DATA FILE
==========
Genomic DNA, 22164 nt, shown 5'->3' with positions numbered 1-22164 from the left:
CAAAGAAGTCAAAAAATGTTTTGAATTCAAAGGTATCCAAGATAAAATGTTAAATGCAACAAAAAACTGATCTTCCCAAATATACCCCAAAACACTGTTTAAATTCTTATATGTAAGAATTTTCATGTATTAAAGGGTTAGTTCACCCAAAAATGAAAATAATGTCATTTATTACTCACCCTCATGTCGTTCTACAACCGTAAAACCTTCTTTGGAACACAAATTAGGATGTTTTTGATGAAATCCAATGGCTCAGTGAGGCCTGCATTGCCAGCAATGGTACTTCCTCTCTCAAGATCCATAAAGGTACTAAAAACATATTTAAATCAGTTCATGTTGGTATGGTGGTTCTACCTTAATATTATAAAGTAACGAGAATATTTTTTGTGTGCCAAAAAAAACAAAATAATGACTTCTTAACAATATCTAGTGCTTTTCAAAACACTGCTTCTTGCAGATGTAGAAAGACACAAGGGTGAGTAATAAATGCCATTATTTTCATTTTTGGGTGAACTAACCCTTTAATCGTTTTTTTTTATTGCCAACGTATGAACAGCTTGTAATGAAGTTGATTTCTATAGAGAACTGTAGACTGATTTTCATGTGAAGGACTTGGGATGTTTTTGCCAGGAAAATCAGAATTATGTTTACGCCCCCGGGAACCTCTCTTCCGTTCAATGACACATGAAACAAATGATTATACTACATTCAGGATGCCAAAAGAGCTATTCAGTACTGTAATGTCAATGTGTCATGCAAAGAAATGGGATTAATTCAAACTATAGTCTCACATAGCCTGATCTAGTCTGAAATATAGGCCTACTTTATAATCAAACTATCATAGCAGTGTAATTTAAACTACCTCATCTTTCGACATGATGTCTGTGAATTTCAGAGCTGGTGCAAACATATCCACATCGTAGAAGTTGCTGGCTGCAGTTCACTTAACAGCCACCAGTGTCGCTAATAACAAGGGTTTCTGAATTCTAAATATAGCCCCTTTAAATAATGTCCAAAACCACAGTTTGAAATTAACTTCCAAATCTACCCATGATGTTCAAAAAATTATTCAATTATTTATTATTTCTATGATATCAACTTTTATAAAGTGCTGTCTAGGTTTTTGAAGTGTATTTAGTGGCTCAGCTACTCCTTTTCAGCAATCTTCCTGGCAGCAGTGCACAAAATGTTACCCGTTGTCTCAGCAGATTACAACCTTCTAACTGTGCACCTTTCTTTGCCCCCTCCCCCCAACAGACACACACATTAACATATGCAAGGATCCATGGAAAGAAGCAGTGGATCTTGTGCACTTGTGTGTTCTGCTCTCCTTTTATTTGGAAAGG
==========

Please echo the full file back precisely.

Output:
Genomic DNA, 22164 nt, shown 5'->3' with positions numbered 1-22164 from the left:
CAAAGAAGTCAAAAAATGTTTTGAATTCAAAGGTATCCAAGATAAAATGTTAAATGCAACAAAAAACTGATCTTCCCAAATATACCCCAAAACACTGTTTAAATTCTTATATGTAAGAATTTTCATGTATTAAAGGGTTAGTTCACCCAAAAATGAAAATAATGTCATTTATTACTCACCCTCATGTCGTTCTACAACCGTAAAACCTTCTTTGGAACACAAATTAGGATGTTTTTGATGAAATCCAATGGCTCAGTGAGGCCTGCATTGCCAGCAATGGTACTTCCTCTCTCAAGATCCATAAAGGTACTAAAAACATATTTAAATCAGTTCATGTTGGTATGGTGGTTCTACCTTAATATTATAAAGTAACGAGAATATTTTTTGTGTGCCAAAAAAAACAAAATAATGACTTCTTAACAATATCTAGTGCTTTTCAAAACACTGCTTCTTGCAGATGTAGAAAGACACAAGGGTGAGTAATAAATGCCATTATTTTCATTTTTGGGTGAACTAACCCTTTAATCGTTTTTTTTTATTGCCAACGTATGAACAGCTTGTAATGAAGTTGATTTCTATAGAGAACTGTAGACTGATTTTCATGTGAAGGACTTGGGATGTTTTTGCCAGGAAAATCAGAATTATGTTTACGCCCCCGGGAACCTCTCTTCCGTTCAATGACACATGAAACAAATGATTATACTACATTCAGGATGCCAAAAGAGCTATTCAGTACTGTAATGTCAATGTGTCATGCAAAGAAATGGGATTAATTCAAACTATAGTCTCACATAGCCTGATCTAGTCTGAAATATAGGCCTACTTTATAATCAAACTATCATAGCAGTGTAATTTAAACTACCTCATCTTTCGACATGATGTCTGTGAATTTCAGAGCTGGTGCAAACATATCCACATCGTAGAAGTTGCTGGCTGCAGTTCACTTAACAGCCACCAGTGTCGCTAATAACAAGGGTTTCTGAATTCTAAATATAGCCCCTTTAAATAATGTCCAAAACCACAGTTTGAAATTAACTTCCAAATCTACCCATGATGTTCAAAAAATTATTCAATTATTTATTATTTCTATGATATCAACTTTTATAAAGTGCTGTCTAGGTTTTTGAAGTGTATTTAGTGGCTCAGCTACTCCTTTTCAGCAATCTTCCTGGCAGCAGTGCACAAAATGTTACCCGTTGTCTCAGCAGATTACAACCTTCTAACTGTGCACCTTTCTTTGCCCCCTCCCCCCAACAGACACACACATTAACATATGCAAGGATCCATGGAAAGAAGCAGTGGATCTTGTGCACTTGTGTGTTCTGCTCTCCTTTTATTTGGAAAGG